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Dynamic light scattering

1st April 2013


The ultimate success of gene therapy depends largely on the development of suitably efficient vectors to carry foreign genetic material into target cells.

Non-viral vectors, although less efficient than viral vectors at introducing and maintaining foreign gene expression, have the advantage of being non-pathogenic and non-immunogenic.

Polycation-DNA complexes are a particularly attractive non-viral option. Their high positive charge density means they

self-assemble with DNA to generate condensed structures, 40–1000nm in diameter, that are capable of transfection. A number of novel cationic polymers are under development.

These polymers vary widely in their structure, ranging from linear to highly branched molecules such as dendrimers. Structural characteristics not only

influence their ability to complex DNA, but also their transfection efficiency and cytotoxicity.

A detailed structural characterisation thus forms an essential part of the development process for any cationic polymer with potential as a non-viral vector.

Here, we look at the use of dynamic light scattering (Zetasizer Nano, Malvern Instruments) to investigate the structural changes of dendritic poly(L-lysine) as a function of pH.

Non-invasive technique

Dynamic light scattering is a useful tool for the structural analysis of biological molecules in solution. A non-invasive technique, it is quick and easy, requires exceptionally small amounts of sample (as little as 12µl) and no reference material.

Dynamic light scattering, also known as photo-correlation spectroscopy (PCS) and quasi-electric light scattering (QELS), is a powerful technique for determining structural characteristics such as molecular weight, size, melting point and charge (zeta potential).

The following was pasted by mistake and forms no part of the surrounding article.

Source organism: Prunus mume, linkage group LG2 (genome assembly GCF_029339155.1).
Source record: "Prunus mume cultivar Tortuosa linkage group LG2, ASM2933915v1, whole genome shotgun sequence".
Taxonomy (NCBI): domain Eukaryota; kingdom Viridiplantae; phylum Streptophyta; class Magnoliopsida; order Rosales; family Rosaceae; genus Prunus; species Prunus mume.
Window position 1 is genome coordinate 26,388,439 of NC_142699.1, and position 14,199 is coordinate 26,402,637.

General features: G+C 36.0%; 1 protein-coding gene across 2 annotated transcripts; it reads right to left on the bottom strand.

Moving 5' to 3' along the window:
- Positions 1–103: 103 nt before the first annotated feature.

One of its great advantages is its ability to measure a large population of particles in a very short time, with no manipulation of the surrounding medium.

Colloidal dispersion

As its name implies, the technique is based on the scattering of a beam of light as it passes through a colloidal dispersion.

When the particles in the dispersion are very small compared with the wavelength of the light, the intensity of the scattered light is uniform in all directions (known as Rayleigh scattering). When the particles are larger (above approximately 250 nm diameter), the intensity of the scattered light is angle dependent (known as Mie scattering).

If the light source is coherent and monochromatic, as from a laser, it is possible to observe time-dependent fluctuations in the scattered light intensity.

These fluctuations arise from the fact that the dispersed particles are small enough to undergo random thermal motion, so the distance between them is constantly varying.

By analysing the time dependence of the intensity fluctuation it is possible to calculate the particles’ diffusion coefficient.

If the viscosity of the medium is known, it is then possible to calculate the particles’ hydrodynamic radius or diameter.

Lysine (K) is an amino acid with an isoelectric point of approximately 8.9. Dendritic poly(L-lysine) of the 6th generation (KG6) is a starburst polypeptide with an expected molar mass of (21+22+23+24+25+26)146~18400g/mol.

In common with other dendrimers, KG6 adopts conformations of different shape and density according to the conditions of the bulk solution (polarity, ionic strength and pH, for example).